In this viewpoint the responsibility comes back to man himself. He himself becomes responsible for his disease and the situation.
But within the ability to create a disease also lies the ability to find a solution. Man then has the ability to change, to let go of old problems and to create new possibilities. This then is the level at which diseases are created and resolved.
From this viewpoint of disease as creation, terms like good and bad are not applicable anymore. One simply has a whole range of states, creations with experiences belonging to them.
Disease can thus be seen as a creation with experiences belonging to it. Man creates in order to experience. Dethlefsen (1987, page 113) describes it in his book 'Disease is a Path to Perfection'.
One finds this idea also in different religions. Christ says: 'You are all Gods'. And Palmer (1990, page 1): 'You deserve to experience the creation of you in all its wonder'.
Campbell (1991, page 180) gives a nice example. A woman with a lot of pain told Campbell: 'God has done this to me'. And he answered her 'No, you did this to yourself. God is inside you. You are your own creator. When you discover inside yourself the place where you created this, you will be able to confirm this and live with it, perhaps even enjoy it, as being your life'. The woman instantly felt a very deep change taking place and her complaints diminished considerably.
If we look at our own example in this way, then only the girl herself is responsible for her situation. That applies to her state of depression and apathy as well as all the other circumstances in which she finds herself.
A comparison of the different points of view
These different viewpoints can exist next to each other. They are different angles from which to view a problem. It depends on the point of view whether we see man as observer of his own life drama, or as actor, producer or writer. You could also say that man plays all the parts at once. The differences in points of view are then merely the consequence of a restricted way of looking at the whole.
One can even find a sort of hierarchy in the viewpoints, a hierarchy in the level of looking at causes outside yourself or inside. If we see disease as a process of wearing out, then there is nothing that can be done about it. You are a complete victim of that, 'you’ll have to learn to live with it'. At the other extreme of disease as creation, man is completely his own cause. Psychological, social or physical circumstances don’t have any influence on the situation, because they are a part of his own creation.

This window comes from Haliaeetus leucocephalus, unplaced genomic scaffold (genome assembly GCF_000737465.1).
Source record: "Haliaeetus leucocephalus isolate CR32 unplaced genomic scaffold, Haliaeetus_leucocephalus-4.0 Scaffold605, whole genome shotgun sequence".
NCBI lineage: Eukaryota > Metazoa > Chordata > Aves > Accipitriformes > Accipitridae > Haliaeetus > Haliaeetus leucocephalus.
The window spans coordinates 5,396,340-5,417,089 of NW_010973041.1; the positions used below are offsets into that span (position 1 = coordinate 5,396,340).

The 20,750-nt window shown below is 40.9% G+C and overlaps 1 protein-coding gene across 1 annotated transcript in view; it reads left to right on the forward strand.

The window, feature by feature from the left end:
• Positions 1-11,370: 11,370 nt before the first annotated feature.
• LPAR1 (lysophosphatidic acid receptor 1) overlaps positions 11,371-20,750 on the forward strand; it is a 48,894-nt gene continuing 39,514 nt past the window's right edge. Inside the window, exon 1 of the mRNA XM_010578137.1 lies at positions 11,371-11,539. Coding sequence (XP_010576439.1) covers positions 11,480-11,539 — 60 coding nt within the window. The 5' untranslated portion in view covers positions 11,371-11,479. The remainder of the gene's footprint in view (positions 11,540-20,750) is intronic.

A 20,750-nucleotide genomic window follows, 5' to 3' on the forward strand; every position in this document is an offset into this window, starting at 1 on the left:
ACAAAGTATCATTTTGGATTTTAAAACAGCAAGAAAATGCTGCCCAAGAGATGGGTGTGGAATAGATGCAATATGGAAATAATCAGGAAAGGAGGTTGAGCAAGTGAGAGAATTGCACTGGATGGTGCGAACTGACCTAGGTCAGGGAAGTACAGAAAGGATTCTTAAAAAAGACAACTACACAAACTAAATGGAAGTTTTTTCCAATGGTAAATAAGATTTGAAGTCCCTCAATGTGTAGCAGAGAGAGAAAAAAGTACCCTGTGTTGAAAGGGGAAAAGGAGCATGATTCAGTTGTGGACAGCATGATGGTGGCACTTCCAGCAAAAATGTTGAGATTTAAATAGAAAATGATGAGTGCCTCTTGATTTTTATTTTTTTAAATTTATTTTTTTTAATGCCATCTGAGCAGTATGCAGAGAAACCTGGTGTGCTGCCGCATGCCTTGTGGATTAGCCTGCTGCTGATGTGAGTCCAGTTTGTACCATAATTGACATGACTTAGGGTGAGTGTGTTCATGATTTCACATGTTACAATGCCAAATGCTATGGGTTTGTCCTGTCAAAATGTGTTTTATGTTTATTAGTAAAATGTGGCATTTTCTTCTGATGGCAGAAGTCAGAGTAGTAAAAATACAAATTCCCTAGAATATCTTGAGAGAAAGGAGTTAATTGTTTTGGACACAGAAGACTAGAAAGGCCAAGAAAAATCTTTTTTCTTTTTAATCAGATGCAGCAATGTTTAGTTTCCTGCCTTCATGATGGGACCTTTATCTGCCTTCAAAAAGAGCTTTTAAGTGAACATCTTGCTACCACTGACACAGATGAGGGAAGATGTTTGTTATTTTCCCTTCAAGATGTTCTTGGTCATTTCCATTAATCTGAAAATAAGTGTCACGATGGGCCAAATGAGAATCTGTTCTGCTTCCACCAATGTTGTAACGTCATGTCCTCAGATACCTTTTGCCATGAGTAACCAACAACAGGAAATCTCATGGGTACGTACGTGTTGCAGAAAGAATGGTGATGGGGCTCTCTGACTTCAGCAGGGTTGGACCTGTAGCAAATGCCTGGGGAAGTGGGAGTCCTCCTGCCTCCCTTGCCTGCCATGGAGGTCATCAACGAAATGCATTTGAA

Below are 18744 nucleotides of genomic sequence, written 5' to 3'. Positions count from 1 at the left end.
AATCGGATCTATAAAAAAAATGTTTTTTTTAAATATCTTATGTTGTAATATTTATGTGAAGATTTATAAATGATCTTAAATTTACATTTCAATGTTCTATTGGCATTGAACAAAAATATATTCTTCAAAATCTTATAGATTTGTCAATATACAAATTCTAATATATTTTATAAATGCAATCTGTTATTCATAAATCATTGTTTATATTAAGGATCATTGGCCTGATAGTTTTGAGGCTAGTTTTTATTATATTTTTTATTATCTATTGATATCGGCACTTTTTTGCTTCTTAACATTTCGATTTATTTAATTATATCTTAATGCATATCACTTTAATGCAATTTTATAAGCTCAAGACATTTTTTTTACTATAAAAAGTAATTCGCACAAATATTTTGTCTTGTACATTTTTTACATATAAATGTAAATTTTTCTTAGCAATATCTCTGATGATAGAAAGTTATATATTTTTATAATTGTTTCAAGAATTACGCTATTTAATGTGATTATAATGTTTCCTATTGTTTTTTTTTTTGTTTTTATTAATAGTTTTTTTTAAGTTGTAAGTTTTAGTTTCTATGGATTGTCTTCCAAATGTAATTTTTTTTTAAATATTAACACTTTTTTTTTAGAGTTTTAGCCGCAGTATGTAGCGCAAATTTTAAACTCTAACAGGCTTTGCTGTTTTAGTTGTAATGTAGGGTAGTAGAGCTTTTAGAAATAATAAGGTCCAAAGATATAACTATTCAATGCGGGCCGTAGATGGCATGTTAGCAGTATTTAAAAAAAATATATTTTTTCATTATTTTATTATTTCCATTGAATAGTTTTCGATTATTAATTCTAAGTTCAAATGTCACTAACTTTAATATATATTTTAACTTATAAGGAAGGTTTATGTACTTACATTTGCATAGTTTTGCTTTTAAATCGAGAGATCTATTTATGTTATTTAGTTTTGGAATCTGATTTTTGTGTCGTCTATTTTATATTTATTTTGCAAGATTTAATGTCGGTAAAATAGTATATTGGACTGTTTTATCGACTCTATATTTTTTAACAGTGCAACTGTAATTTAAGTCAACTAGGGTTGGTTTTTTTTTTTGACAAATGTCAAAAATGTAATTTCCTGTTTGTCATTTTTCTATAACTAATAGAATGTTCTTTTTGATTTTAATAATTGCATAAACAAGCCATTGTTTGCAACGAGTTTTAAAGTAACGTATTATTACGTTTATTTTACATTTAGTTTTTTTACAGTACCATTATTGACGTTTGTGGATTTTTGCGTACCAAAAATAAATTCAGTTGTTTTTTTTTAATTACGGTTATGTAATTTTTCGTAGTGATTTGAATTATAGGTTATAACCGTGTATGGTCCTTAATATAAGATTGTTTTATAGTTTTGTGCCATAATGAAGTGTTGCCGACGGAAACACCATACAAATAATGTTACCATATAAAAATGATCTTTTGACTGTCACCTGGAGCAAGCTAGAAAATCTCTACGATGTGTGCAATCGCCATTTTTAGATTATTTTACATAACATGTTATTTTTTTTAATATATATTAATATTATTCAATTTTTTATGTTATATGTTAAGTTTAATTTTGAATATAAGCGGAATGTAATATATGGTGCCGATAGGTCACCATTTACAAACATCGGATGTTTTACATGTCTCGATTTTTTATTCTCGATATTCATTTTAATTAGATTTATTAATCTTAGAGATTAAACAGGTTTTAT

Perhaps it is useful to mention that not everybody will accept every point of view as being true. It can be difficult to accept a particular point of view. This could be because many things happen at a subconscious level. Some viewpoints are also quite paradoxical and that could make it difficult to get an insight.
An other important factor is feelings of guilt. It appears that many people react very emotionally to the suggestion that disease could be a creation. The idea that they themselves are responsible creates so many feelings of guilt that they cannot accept this. But in the vision of disease as creation, the concept of guilt cannot exist. This misunderstanding is caused by confusion about something else, 'the I and the Self'. The 'I' can be guilty of something, but the 'Self' can only be itself, create, express itself.
A last comment concerns the extent to which these different viewpoints can be proved. This will probably be very difficult. To the extent that the cause of disease is seen to be more inside man himself, it will also be more difficult to prove. The question is whether it is useful to try and prove all these different views. It would be much more useful to see them as complementary, rather than exclusive.
In the above we have taken a look at the different angles from which to view the cause of disease. It is possible to see these viewpoints as being complementary. They certainly do not exclude each other. The question is whether all these points of view are applicable at the same time to all problems. Some would answer 'yes' to this question. Others will think every situation calls for a different point of view.
In homoeopathic practice the view of disease as 'original situation' and as delusion are the most valuable. Personally I feel very attracted to the idea of disease as creation. This vision gives the most depth. It brings the responsibility, and therefore the ability to heal, back to man himself.